The Killing Fields
You must have seen this movie or heard about it. It won three academy awards. This British film on the Khmer Rouge reign in Cambodia, featured scenes of the Toul Sleng prison. The film was based on the experience of a Cambodian journalist, Dith Pran and his American journalist friend, Sydney Schanberg. If you have not seen it, watch it. You will have a peek at what Cambodia went through.
Have you seen the movie Killing Fields?
14. Visit the Toul Sleng Genocide Museum
Toul Sleng was a high school converted by the Khmer Rouge into a prison and interrogation facility. Its administrator, Kaing Guek Eav or Duch is currently under trial by an international tribunal. The classrooms still have the beds and the torture instruments and the walls are full of pictures of the Khmer Rouge victims and how they were tortured. It is a very sad place to visit.
Interesting Boutique Hotel in Phnom Penh
Where to Stay in Phnom Penh
There are many places to stay at all levels of budget. You can get good value for $20-40 a night or blow the budget in the 5 Stars like Sofitel, Inter-Continental and Raffles Hotel Le Royal, one of Phnom Penh's oldest. Golden Gate, a family operated hotel, is just one example of clean and efficient spots.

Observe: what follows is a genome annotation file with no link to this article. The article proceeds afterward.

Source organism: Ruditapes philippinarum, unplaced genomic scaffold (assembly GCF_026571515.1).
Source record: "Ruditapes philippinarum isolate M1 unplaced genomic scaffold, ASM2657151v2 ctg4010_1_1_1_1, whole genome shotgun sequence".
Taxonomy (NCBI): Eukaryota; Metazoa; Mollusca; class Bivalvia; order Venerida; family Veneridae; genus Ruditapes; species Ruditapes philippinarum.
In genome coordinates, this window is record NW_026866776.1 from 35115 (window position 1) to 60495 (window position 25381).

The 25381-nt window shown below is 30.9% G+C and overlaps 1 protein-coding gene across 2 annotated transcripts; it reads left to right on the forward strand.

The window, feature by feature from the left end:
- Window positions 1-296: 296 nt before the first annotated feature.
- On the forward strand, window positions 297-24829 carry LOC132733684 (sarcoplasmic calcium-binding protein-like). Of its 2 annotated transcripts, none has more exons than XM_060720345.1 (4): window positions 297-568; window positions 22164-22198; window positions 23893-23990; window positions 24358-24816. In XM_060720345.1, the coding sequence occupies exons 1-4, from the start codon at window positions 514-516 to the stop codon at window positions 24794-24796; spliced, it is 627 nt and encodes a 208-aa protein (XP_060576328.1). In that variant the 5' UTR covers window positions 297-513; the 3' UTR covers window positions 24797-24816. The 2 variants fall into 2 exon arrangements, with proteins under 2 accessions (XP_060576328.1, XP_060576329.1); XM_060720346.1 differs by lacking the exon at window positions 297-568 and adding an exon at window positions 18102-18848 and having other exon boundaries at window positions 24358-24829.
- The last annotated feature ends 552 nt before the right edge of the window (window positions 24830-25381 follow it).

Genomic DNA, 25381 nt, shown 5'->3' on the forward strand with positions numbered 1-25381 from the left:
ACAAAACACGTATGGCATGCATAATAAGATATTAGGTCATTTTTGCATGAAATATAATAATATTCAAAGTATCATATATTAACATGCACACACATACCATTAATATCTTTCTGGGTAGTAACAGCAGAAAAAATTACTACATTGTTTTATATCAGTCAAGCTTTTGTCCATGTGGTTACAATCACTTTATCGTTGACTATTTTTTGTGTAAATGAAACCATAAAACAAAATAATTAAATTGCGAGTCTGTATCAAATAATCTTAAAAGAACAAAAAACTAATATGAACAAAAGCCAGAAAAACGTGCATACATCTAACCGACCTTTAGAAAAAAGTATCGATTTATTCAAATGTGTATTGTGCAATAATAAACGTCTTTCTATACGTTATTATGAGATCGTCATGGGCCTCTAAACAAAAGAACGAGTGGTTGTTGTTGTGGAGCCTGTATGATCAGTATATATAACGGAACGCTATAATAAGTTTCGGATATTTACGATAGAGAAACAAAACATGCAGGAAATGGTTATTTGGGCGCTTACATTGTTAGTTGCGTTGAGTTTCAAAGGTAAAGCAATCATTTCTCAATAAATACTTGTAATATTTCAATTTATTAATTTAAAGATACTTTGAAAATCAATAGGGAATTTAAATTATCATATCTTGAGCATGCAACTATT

Also check out the Frangipani. The other is Villa Langka. It offers great value for money as very good restaurants and bars abound in Street 278, 282 and the surrounding area. Those strange creatures, the international consultants cluster here in droves. There is Comme a la Maison close by for those who like French cuisine and pastry (baguettes to die for), Khmer Surin which will make you love local Khmer food.
Options for Getting Around Phnom Penh
There are taxis in the airport waiting for you as well as tuktuks that you can rent. There are now many taxis operating in the city. TukTuks and motodups are still better options, though, as they give you a full view of the exhilarating life in the Penh's sidewalks. Motodups can be riskier but a lot cheaper.
You can also rent a private car. Some tuktuk drivers also have cars that are for rent for the day or even half a day so if you want more comfort, take this.
Going Around Phnom Penh
© 2010 Mary Norton